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Drosophila germ layer formation

In Drosophila, the germ layers are established by the gradient of nuclear Dorsal protein, with the ventral-most cells expressing the highest levels of Dorsal. In response, these cells express mesoderm-specific transcription factors such as twist and snail.

Transplantation Experiments

Isolated animal cap cells from an early blastula developed into ectoderm, while isolated vegetal cells developed into endoderm. When animal and vegetal cells were combined, only ectoderm and endoderm formed -- no mesoderm formed.

When animal cap and vegetal cells from a late blastula were combined, all cell types (ectoderm, mesoderm, and endoderm) formed. Thus, the embyo becomes competent to form mesoderm during the transition from early to late blastula.

Marking animal and vegetal cells with dyes revealed that mesoderm arose from animal cells but only formed in the presence of vegetal cells. Thus, mesoderm was induced in animal cells by secreted signals from vegetal cells.

The egg possesses cytoplasmic determinants required for the formation of endoderm and mesoderm. These determinants are vegetally localized prior to fertilization. Two key determinants are Veg-T (transcription factor) and Vg-1 (secreted factor). This correlates to amphibian embryo fate maps, as the mesoderm arises from the marginal zone.

Cell TypeZoneOverview
MesodermMarginalVegetal secretions induce animal cells into mesoderm.

The Nieuwkoop Center is responsible for mesodermal cells' dorsal-ventral identity. When Nieuwkoop removed the marginal zone and recombined animal and vegetal caps, the animal cells overlying vegetal cells became dorsal mesoderm (notochord and somites). Later researchers combined the animal cap with different vegetal blastomeres. Dorsal mesoderm always resulted, except with highly ventral vegetal blastomeres which induced ventral mesoderm (ie, blood cells). Thus, vegetal secretions induce mesoderm in overlying animal cells, and the Nieuwkoop Center ventralizes overlying mesoderm.

Identifying D/V Axis Determinants in Xenopus

Differential screens reveal gene expression at a time and place.
Observing Xenopus homologs of mammalian genes for activity.
Injecting cloned mRNAs to test for ability to induce a new axis.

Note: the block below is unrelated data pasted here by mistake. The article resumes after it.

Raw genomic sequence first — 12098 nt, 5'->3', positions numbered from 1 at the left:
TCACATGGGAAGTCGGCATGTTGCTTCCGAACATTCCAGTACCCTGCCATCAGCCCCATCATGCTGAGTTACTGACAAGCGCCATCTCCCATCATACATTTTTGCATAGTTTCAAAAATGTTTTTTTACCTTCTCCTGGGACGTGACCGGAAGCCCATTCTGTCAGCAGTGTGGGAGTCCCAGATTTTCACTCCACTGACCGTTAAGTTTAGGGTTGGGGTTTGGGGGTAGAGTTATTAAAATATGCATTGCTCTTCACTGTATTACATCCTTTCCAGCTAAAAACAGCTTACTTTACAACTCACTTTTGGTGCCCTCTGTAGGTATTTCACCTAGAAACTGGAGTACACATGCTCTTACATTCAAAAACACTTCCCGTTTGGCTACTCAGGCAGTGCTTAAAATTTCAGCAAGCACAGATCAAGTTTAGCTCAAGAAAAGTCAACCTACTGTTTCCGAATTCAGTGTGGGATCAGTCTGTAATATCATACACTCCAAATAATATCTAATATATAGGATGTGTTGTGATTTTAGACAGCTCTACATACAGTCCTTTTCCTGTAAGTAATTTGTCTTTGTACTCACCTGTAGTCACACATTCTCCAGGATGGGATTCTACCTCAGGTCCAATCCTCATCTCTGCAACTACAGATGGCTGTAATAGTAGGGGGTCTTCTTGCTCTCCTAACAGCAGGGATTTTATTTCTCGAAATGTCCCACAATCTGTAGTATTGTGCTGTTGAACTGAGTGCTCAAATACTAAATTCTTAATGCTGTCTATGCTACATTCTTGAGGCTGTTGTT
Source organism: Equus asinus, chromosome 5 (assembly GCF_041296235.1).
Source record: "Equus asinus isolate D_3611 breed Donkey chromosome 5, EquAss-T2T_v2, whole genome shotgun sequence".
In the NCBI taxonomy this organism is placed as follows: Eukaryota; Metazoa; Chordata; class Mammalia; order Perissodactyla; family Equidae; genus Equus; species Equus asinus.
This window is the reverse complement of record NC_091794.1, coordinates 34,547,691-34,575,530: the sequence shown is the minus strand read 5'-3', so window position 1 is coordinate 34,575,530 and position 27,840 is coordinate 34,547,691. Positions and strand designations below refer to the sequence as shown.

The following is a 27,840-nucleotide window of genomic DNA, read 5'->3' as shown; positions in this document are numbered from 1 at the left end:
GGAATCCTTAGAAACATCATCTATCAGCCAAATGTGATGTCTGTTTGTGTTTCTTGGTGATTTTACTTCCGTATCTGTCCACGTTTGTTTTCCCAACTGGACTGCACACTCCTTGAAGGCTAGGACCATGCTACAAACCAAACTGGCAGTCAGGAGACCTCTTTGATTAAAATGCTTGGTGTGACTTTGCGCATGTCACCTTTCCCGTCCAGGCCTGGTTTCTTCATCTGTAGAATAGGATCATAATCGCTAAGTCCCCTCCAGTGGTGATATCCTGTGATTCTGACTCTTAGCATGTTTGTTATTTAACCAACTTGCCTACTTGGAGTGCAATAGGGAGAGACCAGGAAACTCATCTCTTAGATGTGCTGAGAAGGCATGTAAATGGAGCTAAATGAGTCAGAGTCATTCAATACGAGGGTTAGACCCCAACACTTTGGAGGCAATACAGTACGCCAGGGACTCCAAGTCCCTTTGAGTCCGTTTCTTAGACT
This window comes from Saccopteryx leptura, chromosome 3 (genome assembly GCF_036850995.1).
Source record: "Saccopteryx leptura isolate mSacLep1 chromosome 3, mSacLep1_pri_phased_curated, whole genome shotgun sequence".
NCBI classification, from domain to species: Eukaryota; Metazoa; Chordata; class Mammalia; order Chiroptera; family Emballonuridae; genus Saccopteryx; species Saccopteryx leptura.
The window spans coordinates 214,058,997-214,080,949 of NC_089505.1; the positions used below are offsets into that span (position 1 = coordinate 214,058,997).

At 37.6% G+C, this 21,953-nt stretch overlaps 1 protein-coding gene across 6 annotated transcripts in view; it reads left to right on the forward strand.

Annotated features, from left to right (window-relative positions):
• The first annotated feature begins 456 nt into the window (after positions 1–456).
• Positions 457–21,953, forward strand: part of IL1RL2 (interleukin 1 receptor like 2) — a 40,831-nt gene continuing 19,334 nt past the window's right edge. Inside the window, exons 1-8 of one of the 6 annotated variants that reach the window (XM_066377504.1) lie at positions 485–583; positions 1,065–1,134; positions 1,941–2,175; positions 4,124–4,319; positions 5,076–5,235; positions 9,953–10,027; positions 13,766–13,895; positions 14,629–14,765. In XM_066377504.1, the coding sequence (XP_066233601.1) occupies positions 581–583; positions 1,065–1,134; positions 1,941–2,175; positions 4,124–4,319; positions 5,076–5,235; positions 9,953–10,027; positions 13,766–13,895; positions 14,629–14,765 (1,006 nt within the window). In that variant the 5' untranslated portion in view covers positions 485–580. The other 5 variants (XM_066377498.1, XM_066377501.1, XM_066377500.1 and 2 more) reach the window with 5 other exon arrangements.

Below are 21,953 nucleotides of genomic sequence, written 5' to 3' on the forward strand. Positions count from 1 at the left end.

Determining Their Function

Once identified, the role of such genes has been assessed by injecting into one cell of the two-cell embryo the corresponding mRNA, antisense DNA oligonucleotides or DNA construct containing a dominant mutation. One then asks whether this treatment either causes or blocks axis formation/dorsalization.


Transplantation experiments suggested that vegetal cells uniformly express a mesoderm-inducing signal prior to activation of the zygotic genome. Thus, researchers sought a maternal mRNA localized to the vegetal region of the Xenopus egg. Vg1, a secreted TGF-β, was identified due to its vegetally localized mRNA in the unfertilized egg. Furthermore, injection of activated Vg1 mRNA can induce mesoderm.


The maternal mRNA VegT is localized to the vegetal region of the Xenopus egg. VegT encodes a transcription factor required for endoderm formation and induction of animal cells into mesoderm. Depletion of VegT mRNA by antisense oligos causes the vegetal region to form into mesoderm and ectoderm, instead of endoderm. Also, Nieuwkoop experiments show that vegetal cells depleted of VegT are unable to induce animal caps to form mesoderm.

There must also be signals that differentiate the dorsal from the ventral side of the embryo at an early stage. We have already seen that β-catenin becomes localized on the ventral side of the embryo. However, β-catenin is a transcription factor, not a secreted factor, so it must be activating the expression of genes that cause the induced mesoderm to adopt dorsal fates.

We now know that the Nieuwkoop center establishes a gradient of Xnr, which stands for Xenopus nodal related molecules (TGF-β-like cell signaling proteins). There are five of these molecules in Xenopus, and they appear to act in a similar, overlapping fashion. Highest levels of expression are seen on the dorsal side of the embryo, and lower levels are seen on the ventral side. Thus, a key activity of the Nieuwkoop center is to increase the level of expression of Xnr molecules on the dorsal side of the embryo. Both loss-of-function and gain-of-function experiments (using injection into early blastomeres followed by Nieuwkoop assays (culturing of explants) indicate that the Xnrs are both necessary and sufficient for induction of both dorsal and ventral mesoderm at the blastula stage.

Consistent with the model, Xnr1 is expressed in a dorsal (high) to ventral (low) gradient in the early embryo, and different levels of Xnr have different effects on induction of ventral versus dorsal mesoderm. In conclusion, the recent data support a new model in which VegT plus Vg1 at the vegetal pole (provided by localized deposition of maternal mRNA), plus the dorsal accumulation of b-catenin (as a result of cortical rotation) set up, in the prospective endoderm, a zygotic dorsal to ventral gradient of Xnr activity. High levels of Xnr induce dorsal mesoderm, and low levels induce ventral mesoderm.

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